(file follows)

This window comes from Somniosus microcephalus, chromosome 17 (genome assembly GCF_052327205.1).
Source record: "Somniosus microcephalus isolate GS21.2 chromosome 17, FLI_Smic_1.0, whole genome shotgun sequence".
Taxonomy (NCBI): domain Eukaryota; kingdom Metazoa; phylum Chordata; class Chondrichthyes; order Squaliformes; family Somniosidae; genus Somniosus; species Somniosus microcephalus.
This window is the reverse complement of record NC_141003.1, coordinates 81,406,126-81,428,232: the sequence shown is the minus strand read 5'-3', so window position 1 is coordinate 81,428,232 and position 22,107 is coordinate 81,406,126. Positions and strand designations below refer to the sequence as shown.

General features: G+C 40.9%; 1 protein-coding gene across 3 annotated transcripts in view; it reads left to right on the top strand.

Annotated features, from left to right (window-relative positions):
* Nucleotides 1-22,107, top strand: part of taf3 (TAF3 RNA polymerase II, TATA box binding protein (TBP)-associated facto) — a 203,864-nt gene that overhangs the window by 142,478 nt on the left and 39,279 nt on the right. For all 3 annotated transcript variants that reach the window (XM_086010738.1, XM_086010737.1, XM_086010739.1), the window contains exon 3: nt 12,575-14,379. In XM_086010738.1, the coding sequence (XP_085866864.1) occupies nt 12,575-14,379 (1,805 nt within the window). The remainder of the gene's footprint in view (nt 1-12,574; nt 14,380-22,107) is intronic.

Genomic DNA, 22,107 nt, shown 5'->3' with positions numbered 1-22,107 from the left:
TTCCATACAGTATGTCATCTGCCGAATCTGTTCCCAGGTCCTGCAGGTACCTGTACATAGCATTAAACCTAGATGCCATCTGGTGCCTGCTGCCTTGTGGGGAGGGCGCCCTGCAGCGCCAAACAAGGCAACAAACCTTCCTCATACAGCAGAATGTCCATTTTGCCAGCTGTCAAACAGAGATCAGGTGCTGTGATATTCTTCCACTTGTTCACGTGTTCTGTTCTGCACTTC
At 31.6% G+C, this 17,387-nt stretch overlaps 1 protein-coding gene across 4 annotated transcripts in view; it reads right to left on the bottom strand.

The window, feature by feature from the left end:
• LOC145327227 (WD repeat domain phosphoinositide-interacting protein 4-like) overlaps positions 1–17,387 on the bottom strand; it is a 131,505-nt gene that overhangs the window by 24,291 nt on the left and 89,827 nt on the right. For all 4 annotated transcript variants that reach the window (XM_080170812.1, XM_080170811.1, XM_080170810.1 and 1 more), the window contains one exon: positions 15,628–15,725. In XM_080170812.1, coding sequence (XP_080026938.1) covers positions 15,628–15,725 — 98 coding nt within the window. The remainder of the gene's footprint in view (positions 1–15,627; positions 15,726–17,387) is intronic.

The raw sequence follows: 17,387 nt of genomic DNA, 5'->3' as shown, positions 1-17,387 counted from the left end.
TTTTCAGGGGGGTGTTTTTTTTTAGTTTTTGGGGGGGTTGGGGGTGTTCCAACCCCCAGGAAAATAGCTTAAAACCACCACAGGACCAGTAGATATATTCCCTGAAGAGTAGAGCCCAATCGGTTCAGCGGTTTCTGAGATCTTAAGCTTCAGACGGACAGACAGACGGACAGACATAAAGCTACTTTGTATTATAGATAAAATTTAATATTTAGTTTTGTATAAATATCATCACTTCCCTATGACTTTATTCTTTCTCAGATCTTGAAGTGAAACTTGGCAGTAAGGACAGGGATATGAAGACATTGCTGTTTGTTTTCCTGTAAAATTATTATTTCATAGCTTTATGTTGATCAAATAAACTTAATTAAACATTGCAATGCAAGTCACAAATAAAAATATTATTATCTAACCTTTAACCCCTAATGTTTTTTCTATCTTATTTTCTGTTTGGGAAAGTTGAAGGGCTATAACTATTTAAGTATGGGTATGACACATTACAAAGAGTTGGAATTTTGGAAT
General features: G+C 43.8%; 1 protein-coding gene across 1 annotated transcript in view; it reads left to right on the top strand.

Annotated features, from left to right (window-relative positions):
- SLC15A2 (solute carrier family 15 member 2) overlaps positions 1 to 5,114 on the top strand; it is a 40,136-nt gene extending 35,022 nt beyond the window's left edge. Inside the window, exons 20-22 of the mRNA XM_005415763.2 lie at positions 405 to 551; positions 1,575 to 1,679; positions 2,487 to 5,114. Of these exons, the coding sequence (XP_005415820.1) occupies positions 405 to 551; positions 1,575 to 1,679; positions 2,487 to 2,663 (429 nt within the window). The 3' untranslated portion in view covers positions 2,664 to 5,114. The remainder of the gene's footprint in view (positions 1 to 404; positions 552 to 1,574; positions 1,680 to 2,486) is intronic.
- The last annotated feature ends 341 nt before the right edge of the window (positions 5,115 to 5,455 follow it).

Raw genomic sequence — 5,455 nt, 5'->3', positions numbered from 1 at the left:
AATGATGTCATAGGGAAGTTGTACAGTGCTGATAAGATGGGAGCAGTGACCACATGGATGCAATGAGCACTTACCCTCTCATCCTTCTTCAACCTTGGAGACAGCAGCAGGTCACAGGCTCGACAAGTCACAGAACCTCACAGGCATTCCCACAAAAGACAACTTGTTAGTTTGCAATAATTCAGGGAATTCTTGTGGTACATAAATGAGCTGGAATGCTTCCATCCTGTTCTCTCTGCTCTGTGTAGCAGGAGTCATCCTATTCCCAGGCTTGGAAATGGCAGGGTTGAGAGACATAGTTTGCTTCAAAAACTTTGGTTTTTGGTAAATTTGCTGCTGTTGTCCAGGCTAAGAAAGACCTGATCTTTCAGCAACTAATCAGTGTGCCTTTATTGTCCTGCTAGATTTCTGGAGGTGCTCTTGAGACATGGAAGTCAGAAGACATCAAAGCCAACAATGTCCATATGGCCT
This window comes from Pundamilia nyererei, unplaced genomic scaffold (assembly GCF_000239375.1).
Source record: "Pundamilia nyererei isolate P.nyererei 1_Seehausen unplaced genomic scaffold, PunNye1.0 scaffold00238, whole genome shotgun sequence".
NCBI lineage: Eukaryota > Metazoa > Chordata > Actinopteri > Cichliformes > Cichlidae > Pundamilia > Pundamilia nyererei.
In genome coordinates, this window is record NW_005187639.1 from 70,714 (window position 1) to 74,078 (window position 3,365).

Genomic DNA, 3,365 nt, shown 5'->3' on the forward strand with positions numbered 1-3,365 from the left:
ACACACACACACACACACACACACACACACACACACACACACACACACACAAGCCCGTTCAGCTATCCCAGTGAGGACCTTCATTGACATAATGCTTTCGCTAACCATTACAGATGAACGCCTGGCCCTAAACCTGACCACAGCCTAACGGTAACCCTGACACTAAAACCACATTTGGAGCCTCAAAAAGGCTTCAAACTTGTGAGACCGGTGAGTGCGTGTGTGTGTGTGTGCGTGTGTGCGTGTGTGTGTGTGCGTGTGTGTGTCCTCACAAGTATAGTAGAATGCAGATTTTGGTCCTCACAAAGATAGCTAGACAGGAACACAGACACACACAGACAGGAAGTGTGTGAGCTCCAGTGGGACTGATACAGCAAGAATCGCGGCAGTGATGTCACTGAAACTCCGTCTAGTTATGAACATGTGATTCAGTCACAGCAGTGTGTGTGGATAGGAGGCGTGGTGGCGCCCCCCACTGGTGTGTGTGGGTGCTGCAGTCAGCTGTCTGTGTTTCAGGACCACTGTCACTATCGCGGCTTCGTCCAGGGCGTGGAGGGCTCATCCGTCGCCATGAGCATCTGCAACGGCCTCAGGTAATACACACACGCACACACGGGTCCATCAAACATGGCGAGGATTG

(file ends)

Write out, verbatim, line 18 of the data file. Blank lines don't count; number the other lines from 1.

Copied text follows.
- The last annotated feature ends 341 nt before the right edge of the window (positions 5,115 to 5,455 follow it).